In brief

  • Compass Mining is sponsoring Bitcoin developer Jon Atack with a donation of $80,000.
  • The donation has been arranged via the Human Rights Foundation.

Compass Mining, a marketplace for Bitcoin mining hardware, has today announced that it will sponsor Bitcoin Core developer Jon Atack with a one year $80,000 donation. The donation is being provided through the Human Rights Foundation (HRF). 

“As the largest and fastest growing retail-focused Bitcoin mining companies, we believe it’s essential for Compass to support the development of the protocol our entire industry is built on,” said Whit Gibbs, CEO of Compass Mining in a prepared statement. 

He added that developers like Atack are integral to the growth of Bitcoin, saying the cryptocurrency’s development would “noticeably suffer” without them.  “Our team is excited to build a relationship with Jon and support his important work,” he added. 


Per Atack’s own website, he has previously been invited to join the Bitcoin Core team after 7 months of contributing by November 2019. He was also the recipient of a Square Crypto developer grant in March 2020—a grant which has since been renewed in 2021.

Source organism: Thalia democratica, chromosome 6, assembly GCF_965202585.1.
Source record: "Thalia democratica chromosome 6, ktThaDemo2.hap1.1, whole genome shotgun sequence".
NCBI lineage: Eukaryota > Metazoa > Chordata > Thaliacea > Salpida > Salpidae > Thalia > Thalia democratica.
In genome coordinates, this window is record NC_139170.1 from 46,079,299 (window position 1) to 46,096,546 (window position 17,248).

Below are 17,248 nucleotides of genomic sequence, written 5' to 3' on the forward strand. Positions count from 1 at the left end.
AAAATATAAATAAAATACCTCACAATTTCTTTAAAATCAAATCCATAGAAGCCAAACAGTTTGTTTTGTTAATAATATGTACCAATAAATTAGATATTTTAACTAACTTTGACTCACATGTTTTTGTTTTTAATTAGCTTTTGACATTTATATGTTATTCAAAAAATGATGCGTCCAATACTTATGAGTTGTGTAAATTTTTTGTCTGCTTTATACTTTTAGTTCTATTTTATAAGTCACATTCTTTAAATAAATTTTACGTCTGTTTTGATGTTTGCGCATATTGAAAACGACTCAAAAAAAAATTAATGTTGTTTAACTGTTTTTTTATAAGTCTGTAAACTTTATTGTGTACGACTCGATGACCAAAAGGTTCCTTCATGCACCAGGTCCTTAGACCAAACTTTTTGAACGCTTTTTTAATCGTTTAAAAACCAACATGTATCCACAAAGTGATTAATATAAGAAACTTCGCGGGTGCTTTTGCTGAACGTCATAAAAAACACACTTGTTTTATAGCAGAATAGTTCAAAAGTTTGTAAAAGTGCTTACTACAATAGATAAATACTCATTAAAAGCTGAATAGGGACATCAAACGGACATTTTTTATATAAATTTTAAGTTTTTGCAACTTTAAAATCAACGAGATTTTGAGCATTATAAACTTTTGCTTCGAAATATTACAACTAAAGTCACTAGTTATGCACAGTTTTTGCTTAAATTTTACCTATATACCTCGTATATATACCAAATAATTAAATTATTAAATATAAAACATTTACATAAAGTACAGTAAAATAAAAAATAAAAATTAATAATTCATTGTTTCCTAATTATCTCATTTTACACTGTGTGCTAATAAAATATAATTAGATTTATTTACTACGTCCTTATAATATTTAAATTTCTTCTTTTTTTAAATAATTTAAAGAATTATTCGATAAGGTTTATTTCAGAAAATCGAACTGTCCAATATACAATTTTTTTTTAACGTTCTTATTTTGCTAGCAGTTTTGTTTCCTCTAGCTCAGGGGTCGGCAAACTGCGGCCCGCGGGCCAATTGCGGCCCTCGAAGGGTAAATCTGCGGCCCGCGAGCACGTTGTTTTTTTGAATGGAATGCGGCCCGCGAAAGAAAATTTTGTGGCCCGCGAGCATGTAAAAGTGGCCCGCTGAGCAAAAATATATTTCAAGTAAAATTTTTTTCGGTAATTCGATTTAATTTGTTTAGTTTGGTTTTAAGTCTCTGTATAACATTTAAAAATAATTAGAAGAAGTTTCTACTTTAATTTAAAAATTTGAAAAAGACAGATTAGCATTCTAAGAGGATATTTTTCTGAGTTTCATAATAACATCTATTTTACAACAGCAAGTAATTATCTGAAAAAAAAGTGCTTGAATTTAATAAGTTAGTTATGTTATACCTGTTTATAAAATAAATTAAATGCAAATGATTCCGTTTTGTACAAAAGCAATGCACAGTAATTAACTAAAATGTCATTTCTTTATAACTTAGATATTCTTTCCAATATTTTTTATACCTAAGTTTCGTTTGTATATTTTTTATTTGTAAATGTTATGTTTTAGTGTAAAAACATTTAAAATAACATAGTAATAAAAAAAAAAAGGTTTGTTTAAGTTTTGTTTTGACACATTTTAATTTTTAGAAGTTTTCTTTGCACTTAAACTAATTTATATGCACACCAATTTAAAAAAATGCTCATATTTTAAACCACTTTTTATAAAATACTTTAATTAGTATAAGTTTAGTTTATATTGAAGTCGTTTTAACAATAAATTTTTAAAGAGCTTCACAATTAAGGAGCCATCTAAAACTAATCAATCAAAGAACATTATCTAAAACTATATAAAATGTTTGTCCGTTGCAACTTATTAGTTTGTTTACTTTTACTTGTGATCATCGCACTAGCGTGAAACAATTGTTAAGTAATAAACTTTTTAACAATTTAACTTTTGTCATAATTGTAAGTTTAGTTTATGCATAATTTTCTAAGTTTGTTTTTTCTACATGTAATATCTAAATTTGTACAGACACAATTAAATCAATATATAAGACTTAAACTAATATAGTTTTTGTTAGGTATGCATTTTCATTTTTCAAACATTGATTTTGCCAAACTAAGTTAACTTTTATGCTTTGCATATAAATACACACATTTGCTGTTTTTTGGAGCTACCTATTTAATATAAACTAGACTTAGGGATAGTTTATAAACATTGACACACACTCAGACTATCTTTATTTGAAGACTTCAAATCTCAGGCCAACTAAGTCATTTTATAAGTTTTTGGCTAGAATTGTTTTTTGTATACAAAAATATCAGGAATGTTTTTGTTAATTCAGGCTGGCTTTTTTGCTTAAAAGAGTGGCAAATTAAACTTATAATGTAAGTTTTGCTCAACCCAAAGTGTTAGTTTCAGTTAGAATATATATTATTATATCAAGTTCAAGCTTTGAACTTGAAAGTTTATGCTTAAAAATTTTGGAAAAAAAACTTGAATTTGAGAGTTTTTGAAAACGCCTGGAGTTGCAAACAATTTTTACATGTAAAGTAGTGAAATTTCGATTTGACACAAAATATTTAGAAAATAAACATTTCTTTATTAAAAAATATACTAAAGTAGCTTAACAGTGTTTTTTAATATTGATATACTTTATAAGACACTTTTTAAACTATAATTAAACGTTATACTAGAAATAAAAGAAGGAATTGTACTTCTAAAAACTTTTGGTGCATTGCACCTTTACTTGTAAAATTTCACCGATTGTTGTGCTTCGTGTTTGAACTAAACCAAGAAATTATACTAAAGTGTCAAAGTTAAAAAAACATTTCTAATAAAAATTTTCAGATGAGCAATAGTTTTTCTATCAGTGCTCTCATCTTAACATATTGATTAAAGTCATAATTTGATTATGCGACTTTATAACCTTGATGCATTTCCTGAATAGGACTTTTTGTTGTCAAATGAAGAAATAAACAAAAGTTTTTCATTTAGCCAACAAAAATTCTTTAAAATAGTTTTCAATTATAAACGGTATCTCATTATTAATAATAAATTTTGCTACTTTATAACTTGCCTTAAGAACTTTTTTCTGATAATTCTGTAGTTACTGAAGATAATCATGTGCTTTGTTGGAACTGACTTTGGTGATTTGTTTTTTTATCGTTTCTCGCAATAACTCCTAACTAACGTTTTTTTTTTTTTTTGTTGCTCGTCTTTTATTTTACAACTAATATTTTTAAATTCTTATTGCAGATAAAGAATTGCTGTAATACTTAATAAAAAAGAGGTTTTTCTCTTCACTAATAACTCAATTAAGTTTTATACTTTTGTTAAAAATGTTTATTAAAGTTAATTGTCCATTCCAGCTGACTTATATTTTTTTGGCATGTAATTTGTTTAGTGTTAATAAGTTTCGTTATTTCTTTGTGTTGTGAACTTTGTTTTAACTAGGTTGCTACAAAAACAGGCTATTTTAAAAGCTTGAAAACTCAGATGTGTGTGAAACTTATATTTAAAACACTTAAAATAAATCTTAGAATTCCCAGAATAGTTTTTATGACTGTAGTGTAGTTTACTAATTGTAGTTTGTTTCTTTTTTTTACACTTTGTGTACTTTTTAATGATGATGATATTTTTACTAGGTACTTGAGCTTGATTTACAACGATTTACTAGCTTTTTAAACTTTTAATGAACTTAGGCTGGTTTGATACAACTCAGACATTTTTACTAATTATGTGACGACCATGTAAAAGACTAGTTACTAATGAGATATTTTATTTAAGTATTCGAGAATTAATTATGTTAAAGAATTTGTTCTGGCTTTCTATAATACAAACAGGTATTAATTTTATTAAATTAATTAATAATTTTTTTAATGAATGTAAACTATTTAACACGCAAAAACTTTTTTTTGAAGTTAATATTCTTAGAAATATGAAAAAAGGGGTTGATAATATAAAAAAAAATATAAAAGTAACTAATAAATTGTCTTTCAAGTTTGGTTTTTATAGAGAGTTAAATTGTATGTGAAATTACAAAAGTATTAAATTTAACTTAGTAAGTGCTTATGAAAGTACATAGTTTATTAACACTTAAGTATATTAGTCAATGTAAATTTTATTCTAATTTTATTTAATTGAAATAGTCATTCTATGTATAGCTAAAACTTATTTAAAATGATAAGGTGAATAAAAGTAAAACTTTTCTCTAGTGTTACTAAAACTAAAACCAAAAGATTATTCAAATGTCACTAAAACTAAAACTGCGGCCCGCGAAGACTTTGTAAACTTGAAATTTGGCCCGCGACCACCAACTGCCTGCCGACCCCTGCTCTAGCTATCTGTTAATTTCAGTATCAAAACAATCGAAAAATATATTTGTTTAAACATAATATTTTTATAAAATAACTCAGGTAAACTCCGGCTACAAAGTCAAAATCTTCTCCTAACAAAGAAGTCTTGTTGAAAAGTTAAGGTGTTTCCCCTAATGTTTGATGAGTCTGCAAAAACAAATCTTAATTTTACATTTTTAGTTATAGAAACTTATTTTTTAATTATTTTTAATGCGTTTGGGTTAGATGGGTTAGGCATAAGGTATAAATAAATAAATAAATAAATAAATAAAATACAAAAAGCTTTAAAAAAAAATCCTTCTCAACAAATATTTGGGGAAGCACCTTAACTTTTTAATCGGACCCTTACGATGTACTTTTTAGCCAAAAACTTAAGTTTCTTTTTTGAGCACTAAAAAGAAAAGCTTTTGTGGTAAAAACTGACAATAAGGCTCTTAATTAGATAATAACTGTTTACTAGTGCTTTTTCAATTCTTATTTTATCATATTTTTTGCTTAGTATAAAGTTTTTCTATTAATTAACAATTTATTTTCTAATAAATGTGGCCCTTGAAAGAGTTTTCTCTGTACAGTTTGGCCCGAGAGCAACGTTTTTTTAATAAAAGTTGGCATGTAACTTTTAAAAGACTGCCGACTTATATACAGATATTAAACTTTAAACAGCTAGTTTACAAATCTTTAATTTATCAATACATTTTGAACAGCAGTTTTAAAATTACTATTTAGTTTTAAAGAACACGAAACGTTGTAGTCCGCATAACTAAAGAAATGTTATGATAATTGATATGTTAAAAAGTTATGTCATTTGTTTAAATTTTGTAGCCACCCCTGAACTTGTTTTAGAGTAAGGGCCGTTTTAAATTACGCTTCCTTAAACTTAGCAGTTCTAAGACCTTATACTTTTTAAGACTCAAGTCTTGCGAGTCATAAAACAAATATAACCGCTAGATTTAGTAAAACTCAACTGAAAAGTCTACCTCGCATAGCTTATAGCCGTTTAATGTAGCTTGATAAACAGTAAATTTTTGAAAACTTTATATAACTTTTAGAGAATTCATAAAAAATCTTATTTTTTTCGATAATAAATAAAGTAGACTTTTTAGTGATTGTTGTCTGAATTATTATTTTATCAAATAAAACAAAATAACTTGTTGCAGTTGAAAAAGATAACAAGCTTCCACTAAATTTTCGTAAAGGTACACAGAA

Compass Mining’s sponsorship of Atack is done through HRF’s Bitcoin Development Fund—which was launched in 2020. The fund is designed to support software developers that work on Bitcoin. 

Previously, the fund has gifted Jesse Posner (a Bitcoin developer previously of Coinbase) with $25,000 worth of Bitcoin. Janine Roem has also previously been gifted $10,000 worth of Bitcoin to support her Bitcoin privacy newsletter. 

“HRF is delighted to work with Compass to support Jon and Bitcoin Core. Jon has been a vital contributor to the world’s open source money project and we look forward to helping make his work possible this year,” said HRF’s chief strategy officer, Alex Gladstein. 

Why does Bitcoin need developers? 

To update Bitcoin’s codebase, Bitcoin’s small team of lead maintainers reviews code that is often proposed by a much larger community of developers. 


If that code passes the test, it gets approved and forms part of Bitcoin’s codebase. 

This approval process also introduces another role that Bitcoin developers serve: Arbiters. In reviewing any code suggestions, these developers ensure that no new code will corrupt or endanger the integrity of the Bitcoin network. 


Though quantum computing, government intervention, and 51% attacks make the list of potential attack vectors, so too does careless development of the protocol. 

Despite the high stakes, the job can be thankless. With support from third-parties, however, the incentives to continue building in good faith become all the more enticing. At least for now.

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